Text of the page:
Structural Biochemistry/Bioinformatics/Structural Alignments/Programs Used For Structural Alignment/SSAP

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SSAP[edit]

Illustration of the atom-to-atom vectors calculated in SSAP. From these vectors, a series of vector differences can be constructed, for example, between (FA) in Protein 1 and (SI) in Protein 2. The two sequences are plotted on the two dimensions of a matrix to form a difference matrix between the two proteins. Dynamic programming is applied to all possible difference matrices to build a series of optimal local alignment paths that are summed to form the summary matrix, on which a second round of dynamic programming is performed.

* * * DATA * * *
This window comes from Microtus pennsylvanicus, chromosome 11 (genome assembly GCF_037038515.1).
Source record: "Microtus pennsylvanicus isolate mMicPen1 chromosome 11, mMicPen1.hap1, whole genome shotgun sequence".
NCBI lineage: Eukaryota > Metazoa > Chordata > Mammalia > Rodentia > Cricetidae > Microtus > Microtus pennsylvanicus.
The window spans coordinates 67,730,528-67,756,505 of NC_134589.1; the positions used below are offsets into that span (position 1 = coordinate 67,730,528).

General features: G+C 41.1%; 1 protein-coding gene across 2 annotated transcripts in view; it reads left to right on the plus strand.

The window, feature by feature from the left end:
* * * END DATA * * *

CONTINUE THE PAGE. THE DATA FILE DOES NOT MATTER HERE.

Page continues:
SSAP stands for Sequential Structure Alignment Program. SSAP method uses double dynamic programming to produce structural alignment based on atom to atom vectors in structure space. SSAP constructs the vectors using the beta carbons for all residues by glycine, instead of the alpha carbons typically used, which thus takes into account the rotameric state of each residue and its location along the backbone. SSAP first constructs a series of inter-residue distance vectors between each residue and its nearest non-contiguous neighbors on each protein. A series of matrices is then constructed containing the vector differences between neighbors for each pair of residues for which the vectors were constructed. Using dynamic programming on each resulting matrix determines a series of optimal local alignments, which are then mixed together into a "summary" matrix to which dynamic programming is again used to determine overall structural alignment. SSAP originally gave only pairwise alignments, but can now provide multiple alignments. It has been used to produce a hierarchical fold classification known as CATH (Class, Architecture, Topology, Homology) through an all-to-all comparison of proteins. This has then been used to put together a CATH protein structure classification database. The constructed database can found here.